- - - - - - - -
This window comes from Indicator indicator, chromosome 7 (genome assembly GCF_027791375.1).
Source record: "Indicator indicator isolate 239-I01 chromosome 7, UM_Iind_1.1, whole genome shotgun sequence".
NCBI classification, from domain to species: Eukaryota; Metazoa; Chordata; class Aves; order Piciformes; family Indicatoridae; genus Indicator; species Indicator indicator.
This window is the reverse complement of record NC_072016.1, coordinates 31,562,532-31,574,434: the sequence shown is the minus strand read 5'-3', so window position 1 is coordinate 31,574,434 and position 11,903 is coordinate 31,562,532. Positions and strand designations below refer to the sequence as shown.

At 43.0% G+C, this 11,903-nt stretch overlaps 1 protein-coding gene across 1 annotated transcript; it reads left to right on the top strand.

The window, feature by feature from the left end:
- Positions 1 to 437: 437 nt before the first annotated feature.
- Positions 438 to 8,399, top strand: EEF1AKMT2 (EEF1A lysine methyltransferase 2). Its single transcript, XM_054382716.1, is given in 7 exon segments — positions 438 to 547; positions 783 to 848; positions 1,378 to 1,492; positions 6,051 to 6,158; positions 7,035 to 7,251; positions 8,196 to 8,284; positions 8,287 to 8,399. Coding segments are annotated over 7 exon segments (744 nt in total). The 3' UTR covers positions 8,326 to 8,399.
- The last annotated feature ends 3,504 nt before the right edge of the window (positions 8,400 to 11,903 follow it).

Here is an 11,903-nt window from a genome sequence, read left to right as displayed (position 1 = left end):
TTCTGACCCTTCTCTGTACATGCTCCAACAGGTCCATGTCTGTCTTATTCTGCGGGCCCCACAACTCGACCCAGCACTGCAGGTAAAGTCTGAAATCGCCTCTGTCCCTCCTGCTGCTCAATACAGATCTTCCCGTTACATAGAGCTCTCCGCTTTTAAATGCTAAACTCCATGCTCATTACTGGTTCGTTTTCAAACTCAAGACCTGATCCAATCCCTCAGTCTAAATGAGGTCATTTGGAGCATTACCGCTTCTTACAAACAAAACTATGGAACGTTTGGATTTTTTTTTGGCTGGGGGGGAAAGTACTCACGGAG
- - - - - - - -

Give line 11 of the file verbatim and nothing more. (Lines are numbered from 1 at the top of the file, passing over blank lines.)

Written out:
TTCTGACCCTTCTCTGTACATGCTCCAACAGGTCCATGTCTGTCTTATTCTGCGGGCCCCACAACTCGACCCAGCACTGCAGGTAAAGTCTGAAATCGCCTCTGTCCCTCCTGCTGCTCAATACAGATCTTCCCGTTACATAGAGCTCTCCGCTTTTAAATGCTAAACTCCATGCTCATTACTGGTTCGTTTTCAAACTCAAGACCTGATCCAATCCCTCAGTCTAAATGAGGTCATTTGGAGCATTACCGCTTCTTACAAACAAAACTATGGAACGTTTGGATTTTTTTTTGGCTGGGGGGGAAAGTACTCACGGAG